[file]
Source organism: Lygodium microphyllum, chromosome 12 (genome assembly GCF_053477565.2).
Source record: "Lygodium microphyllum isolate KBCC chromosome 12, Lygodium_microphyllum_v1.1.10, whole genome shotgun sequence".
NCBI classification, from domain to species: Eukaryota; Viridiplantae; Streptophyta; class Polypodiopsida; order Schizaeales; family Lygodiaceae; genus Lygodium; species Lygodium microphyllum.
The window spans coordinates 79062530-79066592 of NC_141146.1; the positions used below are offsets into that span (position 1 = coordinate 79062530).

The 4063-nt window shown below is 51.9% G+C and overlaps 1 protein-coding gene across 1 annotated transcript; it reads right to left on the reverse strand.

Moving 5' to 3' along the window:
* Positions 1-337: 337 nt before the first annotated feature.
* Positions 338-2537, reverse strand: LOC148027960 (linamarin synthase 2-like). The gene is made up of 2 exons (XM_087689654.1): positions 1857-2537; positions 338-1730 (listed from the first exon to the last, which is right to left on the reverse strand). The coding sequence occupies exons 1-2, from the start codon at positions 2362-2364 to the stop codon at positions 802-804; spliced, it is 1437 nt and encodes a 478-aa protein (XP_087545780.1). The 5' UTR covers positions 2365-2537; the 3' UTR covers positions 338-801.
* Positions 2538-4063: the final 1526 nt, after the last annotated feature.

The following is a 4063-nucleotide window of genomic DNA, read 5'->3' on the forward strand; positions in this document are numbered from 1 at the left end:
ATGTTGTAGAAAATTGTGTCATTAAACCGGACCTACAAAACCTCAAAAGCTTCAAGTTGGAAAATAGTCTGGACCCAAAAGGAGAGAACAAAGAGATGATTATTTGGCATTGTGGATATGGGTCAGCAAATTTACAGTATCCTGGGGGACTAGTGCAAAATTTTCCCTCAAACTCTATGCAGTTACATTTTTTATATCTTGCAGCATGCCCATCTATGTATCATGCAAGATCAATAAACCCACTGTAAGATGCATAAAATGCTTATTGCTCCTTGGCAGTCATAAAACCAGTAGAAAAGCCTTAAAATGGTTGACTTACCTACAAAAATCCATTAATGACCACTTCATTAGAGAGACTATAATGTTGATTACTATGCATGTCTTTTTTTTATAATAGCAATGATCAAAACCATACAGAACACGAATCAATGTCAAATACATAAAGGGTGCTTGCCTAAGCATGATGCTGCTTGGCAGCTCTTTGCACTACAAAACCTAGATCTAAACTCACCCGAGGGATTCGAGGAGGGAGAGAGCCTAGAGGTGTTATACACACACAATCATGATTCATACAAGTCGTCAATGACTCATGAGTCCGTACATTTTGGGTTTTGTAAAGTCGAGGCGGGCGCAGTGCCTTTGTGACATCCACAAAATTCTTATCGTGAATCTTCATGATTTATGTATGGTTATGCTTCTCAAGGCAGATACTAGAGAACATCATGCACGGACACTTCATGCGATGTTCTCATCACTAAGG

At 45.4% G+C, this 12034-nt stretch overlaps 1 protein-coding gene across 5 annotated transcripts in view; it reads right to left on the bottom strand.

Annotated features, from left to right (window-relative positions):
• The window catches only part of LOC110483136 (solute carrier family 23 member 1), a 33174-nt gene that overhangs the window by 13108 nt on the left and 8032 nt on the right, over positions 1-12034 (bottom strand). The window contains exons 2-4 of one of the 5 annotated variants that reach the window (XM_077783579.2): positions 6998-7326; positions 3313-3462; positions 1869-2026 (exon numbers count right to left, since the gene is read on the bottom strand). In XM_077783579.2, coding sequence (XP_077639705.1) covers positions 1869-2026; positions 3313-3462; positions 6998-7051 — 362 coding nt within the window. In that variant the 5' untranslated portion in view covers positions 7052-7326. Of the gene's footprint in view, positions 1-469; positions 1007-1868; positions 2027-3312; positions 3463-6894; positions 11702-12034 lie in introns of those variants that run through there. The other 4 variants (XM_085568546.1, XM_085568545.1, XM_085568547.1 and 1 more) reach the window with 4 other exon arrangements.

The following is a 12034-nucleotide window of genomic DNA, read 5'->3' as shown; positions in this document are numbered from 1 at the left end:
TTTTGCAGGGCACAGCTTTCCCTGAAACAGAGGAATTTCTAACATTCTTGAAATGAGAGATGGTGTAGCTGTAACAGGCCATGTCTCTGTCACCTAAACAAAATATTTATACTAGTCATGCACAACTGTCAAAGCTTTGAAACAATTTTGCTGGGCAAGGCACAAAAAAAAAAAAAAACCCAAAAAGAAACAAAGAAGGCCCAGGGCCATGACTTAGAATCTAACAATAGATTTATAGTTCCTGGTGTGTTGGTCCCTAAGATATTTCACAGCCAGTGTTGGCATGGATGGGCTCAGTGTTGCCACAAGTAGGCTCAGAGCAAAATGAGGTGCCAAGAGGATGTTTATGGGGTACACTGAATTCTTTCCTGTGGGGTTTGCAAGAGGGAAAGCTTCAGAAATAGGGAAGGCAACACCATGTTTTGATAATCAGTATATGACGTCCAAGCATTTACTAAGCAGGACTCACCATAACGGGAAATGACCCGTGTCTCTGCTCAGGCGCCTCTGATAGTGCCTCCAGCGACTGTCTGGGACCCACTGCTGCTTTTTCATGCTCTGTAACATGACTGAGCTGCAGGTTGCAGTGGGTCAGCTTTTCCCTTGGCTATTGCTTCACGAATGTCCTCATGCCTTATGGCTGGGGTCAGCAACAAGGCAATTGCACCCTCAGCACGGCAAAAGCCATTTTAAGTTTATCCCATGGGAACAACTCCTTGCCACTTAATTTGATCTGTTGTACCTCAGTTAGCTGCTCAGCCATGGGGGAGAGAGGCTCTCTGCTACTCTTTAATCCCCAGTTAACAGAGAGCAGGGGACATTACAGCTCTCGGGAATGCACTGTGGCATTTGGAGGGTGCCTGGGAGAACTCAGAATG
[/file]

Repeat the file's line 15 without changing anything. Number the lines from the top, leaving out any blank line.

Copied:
The following is a 12034-nucleotide window of genomic DNA, read 5'->3' as shown; positions in this document are numbered from 1 at the left end: